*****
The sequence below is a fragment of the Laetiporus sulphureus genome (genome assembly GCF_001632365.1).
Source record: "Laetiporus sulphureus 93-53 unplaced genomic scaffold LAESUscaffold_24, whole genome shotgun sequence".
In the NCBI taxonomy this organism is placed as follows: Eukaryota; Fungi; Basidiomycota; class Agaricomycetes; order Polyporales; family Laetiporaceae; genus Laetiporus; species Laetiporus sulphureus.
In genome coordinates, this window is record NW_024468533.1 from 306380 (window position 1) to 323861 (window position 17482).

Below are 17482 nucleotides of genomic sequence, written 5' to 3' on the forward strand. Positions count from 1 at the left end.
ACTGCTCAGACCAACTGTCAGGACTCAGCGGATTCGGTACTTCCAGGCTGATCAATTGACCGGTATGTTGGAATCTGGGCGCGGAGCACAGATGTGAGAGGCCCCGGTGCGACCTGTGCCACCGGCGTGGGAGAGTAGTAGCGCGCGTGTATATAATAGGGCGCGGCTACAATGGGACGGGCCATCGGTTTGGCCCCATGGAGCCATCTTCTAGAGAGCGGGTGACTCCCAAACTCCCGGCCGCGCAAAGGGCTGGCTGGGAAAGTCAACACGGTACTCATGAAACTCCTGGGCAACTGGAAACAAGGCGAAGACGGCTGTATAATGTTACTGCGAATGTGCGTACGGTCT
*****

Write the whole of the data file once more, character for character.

The sequence below is a fragment of the Laetiporus sulphureus genome (genome assembly GCF_001632365.1).
Source record: "Laetiporus sulphureus 93-53 unplaced genomic scaffold LAESUscaffold_24, whole genome shotgun sequence".
In the NCBI taxonomy this organism is placed as follows: Eukaryota; Fungi; Basidiomycota; class Agaricomycetes; order Polyporales; family Laetiporaceae; genus Laetiporus; species Laetiporus sulphureus.
In genome coordinates, this window is record NW_024468533.1 from 306380 (window position 1) to 323861 (window position 17482).

Below are 17482 nucleotides of genomic sequence, written 5' to 3' on the forward strand. Positions count from 1 at the left end.
ACTGCTCAGACCAACTGTCAGGACTCAGCGGATTCGGTACTTCCAGGCTGATCAATTGACCGGTATGTTGGAATCTGGGCGCGGAGCACAGATGTGAGAGGCCCCGGTGCGACCTGTGCCACCGGCGTGGGAGAGTAGTAGCGCGCGTGTATATAATAGGGCGCGGCTACAATGGGACGGGCCATCGGTTTGGCCCCATGGAGCCATCTTCTAGAGAGCGGGTGACTCCCAAACTCCCGGCCGCGCAAAGGGCTGGCTGGGAAAGTCAACACGGTACTCATGAAACTCCTGGGCAACTGGAAACAAGGCGAAGACGGCTGTATAATGTTACTGCGAATGTGCGTACGGTCT